The Consumer Technology Association’s newly revised U.S. CE industry forecasts for 2022 show the combined impact of multiple disruptive events around the world – from COVID-19 to a possible recession — resulting in an 11% decline in U.S. video hardware unit shipments overall this year.

Out of this, the Association said overall U.S. TV shipments will be even lower than expected at the start of the year, with TV volume of all types of sets dropping 15.3% to 39.4 million units for the full year. The number was revised down from the CTA’s original prediction in January of U.S. TV unit shipments dropping 13.3% to 40.4 million units in 2022.

Some 36 million of those televisions will be LED-LCD TVs, down 18% from 2021, the reports said. The decline was attributed by the CTA to diminished TV demand after surges the past two years, higher prices due to inflationary pressures and competition from growing sales of OLED-based TVs (both WRGB and QD-OLED panel types).

U.S. OLED TV unit shipments are predicted to rise 32% in 2022 to 2.37 million and are forecast to climb to 3.8 million units in 2023.

U.S. OLED-based TV factory revenue is forecast to rise 7% this year to $3.3 billion, and another 40% in 2023 to $4.6 billion, the CTA said. The competition between display technologies is expected to intensify over the next few years. Overall, LCD displays will generate $14.5 billion in factory revenues this year, the CTA believes.

Meanwhile, the CTA cited Bureau of Economic Analysis data showing U.S. gross domestic product (GDP) slid 1.5% in Q1 and is likely hovering around 0% in Q2, “putting the U.S. well on the brink of an official recession. The continued implementation of aggressive rate hikes by the Federal Reserve is likely to seal the fate of another recession, the CTA said. In the second half of 2022 the Association said it expects American consumers to further curb spending in the face of continued higher prices and diminished savings,” the report said.

 In turn, the CTA warned of a possible sustained recession running into 2023, “as the U.S. economy still relies on about 75% of its GDP from consumer spending.” The CTA said the key determinant to navigating and reaching the end of the coming recession will be how soon inflationary pressures can be relieved for consumers.

The CTA said supply chain constraints, exacerbated by China’s zero-tolerance COVID lockdowns are aggravating shortages in smart appliances and vehicles. In addition, heightened inflation, due in part to fuel and other commodity prices that spiked after the Russian invasion of Ukraine, is reducing discretionary consumer spending on tech products.

This prompted the CTA to make the rare call for an industry revenue decline in 2022. The industry will amount to $503 billion in retail value, down 0.2% from 2021, according to the forecasts. Putting this into full context, the industry is well above pre-pandemic levels, when it totaled $452 billion in 2019. The CTA expects hardware revenues will see a 1.4% decline, while software and streaming spending will rise 3.5%.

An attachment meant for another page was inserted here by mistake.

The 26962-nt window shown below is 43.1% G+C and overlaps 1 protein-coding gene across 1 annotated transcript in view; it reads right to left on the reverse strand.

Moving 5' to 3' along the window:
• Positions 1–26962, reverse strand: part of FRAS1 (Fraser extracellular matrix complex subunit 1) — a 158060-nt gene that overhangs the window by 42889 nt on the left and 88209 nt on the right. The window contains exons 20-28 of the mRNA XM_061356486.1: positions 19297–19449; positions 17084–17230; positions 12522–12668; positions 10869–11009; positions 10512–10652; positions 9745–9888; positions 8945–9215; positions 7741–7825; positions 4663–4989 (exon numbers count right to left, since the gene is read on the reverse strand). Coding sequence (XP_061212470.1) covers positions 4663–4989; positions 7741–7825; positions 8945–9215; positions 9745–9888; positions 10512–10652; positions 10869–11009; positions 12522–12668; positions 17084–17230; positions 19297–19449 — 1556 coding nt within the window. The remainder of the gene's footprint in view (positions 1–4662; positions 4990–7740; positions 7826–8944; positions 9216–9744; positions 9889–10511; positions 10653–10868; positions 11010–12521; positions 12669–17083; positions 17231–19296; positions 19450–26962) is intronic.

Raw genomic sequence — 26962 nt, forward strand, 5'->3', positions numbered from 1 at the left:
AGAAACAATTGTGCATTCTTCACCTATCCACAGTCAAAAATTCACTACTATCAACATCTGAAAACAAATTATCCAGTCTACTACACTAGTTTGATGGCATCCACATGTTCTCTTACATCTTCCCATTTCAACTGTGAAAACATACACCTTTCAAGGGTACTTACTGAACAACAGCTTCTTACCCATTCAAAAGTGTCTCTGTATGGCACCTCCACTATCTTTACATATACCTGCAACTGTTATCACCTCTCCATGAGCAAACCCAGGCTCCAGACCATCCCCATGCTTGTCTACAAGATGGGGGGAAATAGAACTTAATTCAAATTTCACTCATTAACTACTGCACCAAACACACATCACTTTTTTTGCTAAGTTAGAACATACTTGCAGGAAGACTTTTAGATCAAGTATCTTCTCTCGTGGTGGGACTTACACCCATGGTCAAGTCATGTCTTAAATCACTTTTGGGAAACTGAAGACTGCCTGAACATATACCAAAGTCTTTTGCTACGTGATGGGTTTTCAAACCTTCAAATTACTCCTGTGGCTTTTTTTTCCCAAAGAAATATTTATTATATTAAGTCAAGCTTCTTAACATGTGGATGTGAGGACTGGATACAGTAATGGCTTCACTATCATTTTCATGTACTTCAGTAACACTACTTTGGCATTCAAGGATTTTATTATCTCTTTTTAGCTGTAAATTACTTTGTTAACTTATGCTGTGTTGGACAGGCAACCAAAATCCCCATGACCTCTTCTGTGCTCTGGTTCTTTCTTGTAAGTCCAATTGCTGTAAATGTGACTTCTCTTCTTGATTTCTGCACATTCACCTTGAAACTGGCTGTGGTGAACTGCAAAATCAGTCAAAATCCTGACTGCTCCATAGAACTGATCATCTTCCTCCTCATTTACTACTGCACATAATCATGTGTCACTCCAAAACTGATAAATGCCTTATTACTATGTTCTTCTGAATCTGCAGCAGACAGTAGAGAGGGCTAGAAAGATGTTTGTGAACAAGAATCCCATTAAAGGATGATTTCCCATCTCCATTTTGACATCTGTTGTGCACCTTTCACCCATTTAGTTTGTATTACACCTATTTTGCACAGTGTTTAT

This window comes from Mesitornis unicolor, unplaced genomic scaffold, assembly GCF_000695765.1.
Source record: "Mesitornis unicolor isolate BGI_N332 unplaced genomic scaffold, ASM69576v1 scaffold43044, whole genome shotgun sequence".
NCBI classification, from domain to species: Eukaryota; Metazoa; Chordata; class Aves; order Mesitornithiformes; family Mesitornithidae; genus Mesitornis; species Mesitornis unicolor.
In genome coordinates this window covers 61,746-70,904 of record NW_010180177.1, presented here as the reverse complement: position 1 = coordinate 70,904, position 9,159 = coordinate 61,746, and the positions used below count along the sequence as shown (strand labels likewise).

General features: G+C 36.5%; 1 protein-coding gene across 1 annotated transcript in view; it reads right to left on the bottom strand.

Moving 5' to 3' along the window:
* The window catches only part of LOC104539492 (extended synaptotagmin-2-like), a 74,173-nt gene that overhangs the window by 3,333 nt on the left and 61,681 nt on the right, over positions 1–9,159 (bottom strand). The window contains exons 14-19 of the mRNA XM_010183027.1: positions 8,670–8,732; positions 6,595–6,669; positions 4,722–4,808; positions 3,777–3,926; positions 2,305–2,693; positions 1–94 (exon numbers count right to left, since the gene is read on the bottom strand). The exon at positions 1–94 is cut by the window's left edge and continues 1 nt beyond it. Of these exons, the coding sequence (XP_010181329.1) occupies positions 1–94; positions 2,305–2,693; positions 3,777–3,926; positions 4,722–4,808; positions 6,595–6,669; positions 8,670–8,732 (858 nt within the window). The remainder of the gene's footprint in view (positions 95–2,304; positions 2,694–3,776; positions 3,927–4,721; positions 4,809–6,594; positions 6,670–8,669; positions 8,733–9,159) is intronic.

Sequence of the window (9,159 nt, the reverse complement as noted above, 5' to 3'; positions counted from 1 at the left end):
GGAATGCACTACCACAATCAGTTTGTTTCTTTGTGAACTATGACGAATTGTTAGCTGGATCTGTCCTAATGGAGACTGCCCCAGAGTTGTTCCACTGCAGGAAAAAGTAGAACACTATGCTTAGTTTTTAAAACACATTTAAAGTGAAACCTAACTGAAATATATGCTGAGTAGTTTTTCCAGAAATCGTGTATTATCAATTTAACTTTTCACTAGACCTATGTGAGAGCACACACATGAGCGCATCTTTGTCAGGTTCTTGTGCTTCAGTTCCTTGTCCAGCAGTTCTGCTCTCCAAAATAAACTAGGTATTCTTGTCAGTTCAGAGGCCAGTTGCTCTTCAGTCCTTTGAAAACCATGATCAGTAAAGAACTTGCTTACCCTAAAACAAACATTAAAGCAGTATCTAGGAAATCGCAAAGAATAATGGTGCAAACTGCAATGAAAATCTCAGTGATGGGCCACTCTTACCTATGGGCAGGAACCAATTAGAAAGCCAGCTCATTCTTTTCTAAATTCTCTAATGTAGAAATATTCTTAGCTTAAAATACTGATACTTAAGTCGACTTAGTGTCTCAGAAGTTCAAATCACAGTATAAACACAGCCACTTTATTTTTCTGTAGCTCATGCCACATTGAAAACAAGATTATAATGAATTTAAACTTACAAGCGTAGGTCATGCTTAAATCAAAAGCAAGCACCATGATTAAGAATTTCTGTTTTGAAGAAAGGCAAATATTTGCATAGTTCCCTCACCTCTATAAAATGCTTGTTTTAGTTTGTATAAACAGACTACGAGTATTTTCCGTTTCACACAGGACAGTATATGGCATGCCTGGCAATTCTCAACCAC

In related news, the CTA issued a statement Tuesday calling government leaders to lift tariffs on China-made products that have carried over into the current administration.

The Section 301 tariffs on U.S. imports from China stalled growth in production and employment in the United States, a separate CTA report shows. As a result, the Association said tech manufacturing jobs stagnated and, in some cases, declined after the tariffs were imposed.  

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“It’s clear that the tariffs have not been effective in dealing with China and are instead hurting U.S. businesses and consumers,” stated Ed Brzytwa, vice president of international trade, CTA. “With rising prices across all sectors of our economy, removing tariffs would mitigate rampant and harmful inflation and lower costs for Americans.” 

Additionally, other countries and markets that the U.S. does not have trade agreements with benefited from Section 301 tariffs. The biggest winners Vietnam and Taiwan saw near-immediate growth in exports to the United States of tariff-affected products, according to the CTA’s statement.

The industry trade group is urging policy policymakers to do the following:

•           Eliminate tariffs on consumer technology products to mitigate inflation, lower costs, and unlock the innovative power of the U.S. economy. 

•           Eliminate tariffs on inputs to revitalize U.S. jobs and U.S. manufacturing of technology products.

•           Immediately create new and expand existing trade agreements, including with Vietnam, Taiwan, Malaysia, and Thailand, to make manufacturing investments in the U.S. more attractive. 

In arriving at its recommendations, the CTA said it commissioned the Trade Partnership Worldwide LLC to analyze multiple sources, including trade and shipments data from the U.S. Census Bureau and employment data from the U.S. Bureau of Labor Statistics, to determine the impact on the consumer technology industry since the Section 301 tariffs were imposed.

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By Greg Tarr

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